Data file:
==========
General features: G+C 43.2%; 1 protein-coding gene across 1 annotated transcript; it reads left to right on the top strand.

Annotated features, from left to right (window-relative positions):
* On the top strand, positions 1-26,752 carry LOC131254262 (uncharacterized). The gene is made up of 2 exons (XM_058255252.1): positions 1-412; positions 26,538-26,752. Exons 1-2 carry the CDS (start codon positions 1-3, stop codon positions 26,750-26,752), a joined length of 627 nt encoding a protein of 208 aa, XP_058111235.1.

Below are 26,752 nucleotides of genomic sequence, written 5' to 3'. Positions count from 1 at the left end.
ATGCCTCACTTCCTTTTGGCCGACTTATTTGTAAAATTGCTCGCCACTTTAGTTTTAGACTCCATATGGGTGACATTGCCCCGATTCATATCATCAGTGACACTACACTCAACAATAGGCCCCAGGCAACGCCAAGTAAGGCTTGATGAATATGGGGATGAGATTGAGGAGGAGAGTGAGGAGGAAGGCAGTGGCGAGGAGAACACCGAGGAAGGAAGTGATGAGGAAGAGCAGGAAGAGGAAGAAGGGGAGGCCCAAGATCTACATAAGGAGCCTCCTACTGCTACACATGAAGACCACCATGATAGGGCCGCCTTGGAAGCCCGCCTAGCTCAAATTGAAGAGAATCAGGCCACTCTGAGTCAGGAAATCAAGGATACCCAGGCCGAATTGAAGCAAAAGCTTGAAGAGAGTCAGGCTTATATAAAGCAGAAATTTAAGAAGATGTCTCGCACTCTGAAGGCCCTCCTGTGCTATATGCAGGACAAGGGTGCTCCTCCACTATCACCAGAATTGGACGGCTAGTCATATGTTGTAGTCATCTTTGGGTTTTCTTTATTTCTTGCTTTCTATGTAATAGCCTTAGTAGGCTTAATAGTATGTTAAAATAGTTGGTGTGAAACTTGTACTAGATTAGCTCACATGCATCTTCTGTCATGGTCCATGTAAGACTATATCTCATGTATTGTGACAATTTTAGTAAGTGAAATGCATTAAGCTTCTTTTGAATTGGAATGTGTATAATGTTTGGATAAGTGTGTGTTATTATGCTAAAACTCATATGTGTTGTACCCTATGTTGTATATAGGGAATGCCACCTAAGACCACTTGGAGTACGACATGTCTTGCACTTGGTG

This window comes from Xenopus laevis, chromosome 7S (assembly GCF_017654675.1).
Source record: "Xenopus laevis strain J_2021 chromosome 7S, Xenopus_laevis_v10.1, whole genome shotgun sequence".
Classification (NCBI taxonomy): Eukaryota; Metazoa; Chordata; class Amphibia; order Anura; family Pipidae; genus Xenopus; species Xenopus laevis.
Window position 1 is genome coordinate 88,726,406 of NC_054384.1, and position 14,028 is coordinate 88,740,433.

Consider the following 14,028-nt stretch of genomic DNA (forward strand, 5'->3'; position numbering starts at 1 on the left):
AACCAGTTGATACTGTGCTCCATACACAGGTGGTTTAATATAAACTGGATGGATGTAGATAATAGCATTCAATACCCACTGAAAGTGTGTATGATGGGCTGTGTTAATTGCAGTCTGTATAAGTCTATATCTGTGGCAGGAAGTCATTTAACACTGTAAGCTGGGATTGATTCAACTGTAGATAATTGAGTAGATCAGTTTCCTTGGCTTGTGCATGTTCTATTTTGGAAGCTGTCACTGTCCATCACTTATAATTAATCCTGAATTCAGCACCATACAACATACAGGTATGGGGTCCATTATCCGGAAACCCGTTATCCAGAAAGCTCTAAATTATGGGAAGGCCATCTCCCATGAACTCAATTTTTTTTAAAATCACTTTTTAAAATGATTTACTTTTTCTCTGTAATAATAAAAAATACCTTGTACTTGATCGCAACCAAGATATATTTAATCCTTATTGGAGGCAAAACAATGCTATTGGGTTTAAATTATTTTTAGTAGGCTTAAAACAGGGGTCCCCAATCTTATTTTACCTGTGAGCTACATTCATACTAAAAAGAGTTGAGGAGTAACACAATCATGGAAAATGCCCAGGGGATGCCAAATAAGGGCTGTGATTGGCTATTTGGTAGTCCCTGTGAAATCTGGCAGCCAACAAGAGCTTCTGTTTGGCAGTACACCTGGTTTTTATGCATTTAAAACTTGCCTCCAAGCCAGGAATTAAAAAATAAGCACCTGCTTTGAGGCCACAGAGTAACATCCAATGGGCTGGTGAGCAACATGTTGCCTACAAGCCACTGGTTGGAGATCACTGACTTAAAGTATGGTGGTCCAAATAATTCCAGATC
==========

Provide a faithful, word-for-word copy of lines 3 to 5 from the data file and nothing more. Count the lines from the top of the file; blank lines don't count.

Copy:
* On the top strand, positions 1-26,752 carry LOC131254262 (uncharacterized). The gene is made up of 2 exons (XM_058255252.1): positions 1-412; positions 26,538-26,752. Exons 1-2 carry the CDS (start codon positions 1-3, stop codon positions 26,750-26,752), a joined length of 627 nt encoding a protein of 208 aa, XP_058111235.1.

Below are 26,752 nucleotides of genomic sequence, written 5' to 3'. Positions count from 1 at the left end.
ATGCCTCACTTCCTTTTGGCCGACTTATTTGTAAAATTGCTCGCCACTTTAGTTTTAGACTCCATATGGGTGACATTGCCCCGATTCATATCATCAGTGACACTACACTCAACAATAGGCCCCAGGCAACGCCAAGTAAGGCTTGATGAATATGGGGATGAGATTGAGGAGGAGAGTGAGGAGGAAGGCAGTGGCGAGGAGAACACCGAGGAAGGAAGTGATGAGGAAGAGCAGGAAGAGGAAGAAGGGGAGGCCCAAGATCTACATAAGGAGCCTCCTACTGCTACACATGAAGACCACCATGATAGGGCCGCCTTGGAAGCCCGCCTAGCTCAAATTGAAGAGAATCAGGCCACTCTGAGTCAGGAAATCAAGGATACCCAGGCCGAATTGAAGCAAAAGCTTGAAGAGAGTCAGGCTTATATAAAGCAGAAATTTAAGAAGATGTCTCGCACTCTGAAGGCCCTCCTGTGCTATATGCAGGACAAGGGTGCTCCTCCACTATCACCAGAATTGGACGGCTAGTCATATGTTGTAGTCATCTTTGGGTTTTCTTTATTTCTTGCTTTCTATGTAATAGCCTTAGTAGGCTTAATAGTATGTTAAAATAGTTGGTGTGAAACTTGTACTAGATTAGCTCACATGCATCTTCTGTCATGGTCCATGTAAGACTATATCTCATGTATTGTGACAATTTTAGTAAGTGAAATGCATTAAGCTTCTTTTGAATTGGAATGTGTATAATGTTTGGATAAGTGTGTGTTATTATGCTAAAACTCATATGTGTTGTACCCTATGTTGTATATAGGGAATGCCACCTAAGACCACTTGGAGTACGACATGTCTTGCACTTGGTG